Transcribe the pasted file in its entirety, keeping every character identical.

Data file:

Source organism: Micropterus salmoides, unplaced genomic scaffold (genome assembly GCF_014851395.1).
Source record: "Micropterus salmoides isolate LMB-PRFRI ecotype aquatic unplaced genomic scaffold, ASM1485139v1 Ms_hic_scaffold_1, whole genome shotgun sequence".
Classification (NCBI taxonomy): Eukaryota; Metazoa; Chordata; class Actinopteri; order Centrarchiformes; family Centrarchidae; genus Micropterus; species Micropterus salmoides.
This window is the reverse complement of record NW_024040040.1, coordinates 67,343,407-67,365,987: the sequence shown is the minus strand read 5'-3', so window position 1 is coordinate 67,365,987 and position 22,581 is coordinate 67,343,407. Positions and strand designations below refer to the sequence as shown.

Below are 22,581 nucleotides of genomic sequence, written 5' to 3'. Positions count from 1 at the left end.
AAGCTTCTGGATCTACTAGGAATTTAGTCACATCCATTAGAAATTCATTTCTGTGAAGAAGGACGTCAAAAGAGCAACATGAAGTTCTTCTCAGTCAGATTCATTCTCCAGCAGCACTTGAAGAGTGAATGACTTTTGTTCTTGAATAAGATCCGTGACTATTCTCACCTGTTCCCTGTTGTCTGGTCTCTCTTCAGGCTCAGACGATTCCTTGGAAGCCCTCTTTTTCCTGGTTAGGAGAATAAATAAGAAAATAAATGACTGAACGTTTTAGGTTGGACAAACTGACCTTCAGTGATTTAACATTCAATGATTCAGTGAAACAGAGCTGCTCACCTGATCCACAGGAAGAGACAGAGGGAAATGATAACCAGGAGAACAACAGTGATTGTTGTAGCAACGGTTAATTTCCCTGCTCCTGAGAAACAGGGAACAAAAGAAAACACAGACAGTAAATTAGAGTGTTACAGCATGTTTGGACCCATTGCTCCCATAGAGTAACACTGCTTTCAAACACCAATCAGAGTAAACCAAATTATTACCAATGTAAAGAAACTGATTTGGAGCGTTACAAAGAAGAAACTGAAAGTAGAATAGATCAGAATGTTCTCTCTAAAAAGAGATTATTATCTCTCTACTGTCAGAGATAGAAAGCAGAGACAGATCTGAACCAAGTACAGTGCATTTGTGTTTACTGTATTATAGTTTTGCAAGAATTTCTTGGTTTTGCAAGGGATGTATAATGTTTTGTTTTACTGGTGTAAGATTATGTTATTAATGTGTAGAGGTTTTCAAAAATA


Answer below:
Source organism: Micropterus salmoides, unplaced genomic scaffold (genome assembly GCF_014851395.1).
Source record: "Micropterus salmoides isolate LMB-PRFRI ecotype aquatic unplaced genomic scaffold, ASM1485139v1 Ms_hic_scaffold_1, whole genome shotgun sequence".
Classification (NCBI taxonomy): Eukaryota; Metazoa; Chordata; class Actinopteri; order Centrarchiformes; family Centrarchidae; genus Micropterus; species Micropterus salmoides.
This window is the reverse complement of record NW_024040040.1, coordinates 67,343,407-67,365,987: the sequence shown is the minus strand read 5'-3', so window position 1 is coordinate 67,365,987 and position 22,581 is coordinate 67,343,407. Positions and strand designations below refer to the sequence as shown.

Below are 22,581 nucleotides of genomic sequence, written 5' to 3'. Positions count from 1 at the left end.
AAGCTTCTGGATCTACTAGGAATTTAGTCACATCCATTAGAAATTCATTTCTGTGAAGAAGGACGTCAAAAGAGCAACATGAAGTTCTTCTCAGTCAGATTCATTCTCCAGCAGCACTTGAAGAGTGAATGACTTTTGTTCTTGAATAAGATCCGTGACTATTCTCACCTGTTCCCTGTTGTCTGGTCTCTCTTCAGGCTCAGACGATTCCTTGGAAGCCCTCTTTTTCCTGGTTAGGAGAATAAATAAGAAAATAAATGACTGAACGTTTTAGGTTGGACAAACTGACCTTCAGTGATTTAACATTCAATGATTCAGTGAAACAGAGCTGCTCACCTGATCCACAGGAAGAGACAGAGGGAAATGATAACCAGGAGAACAACAGTGATTGTTGTAGCAACGGTTAATTTCCCTGCTCCTGAGAAACAGGGAACAAAAGAAAACACAGACAGTAAATTAGAGTGTTACAGCATGTTTGGACCCATTGCTCCCATAGAGTAACACTGCTTTCAAACACCAATCAGAGTAAACCAAATTATTACCAATGTAAAGAAACTGATTTGGAGCGTTACAAAGAAGAAACTGAAAGTAGAATAGATCAGAATGTTCTCTCTAAAAAGAGATTATTATCTCTCTACTGTCAGAGATAGAAAGCAGAGACAGATCTGAACCAAGTACAGTGCATTTGTGTTTACTGTATTATAGTTTTGCAAGAATTTCTTGGTTTTGCAAGGGATGTATAATGTTTTGTTTTACTGGTGTAAGATTATGTTATTAATGTGTAGAGGTTTTCAAAAATA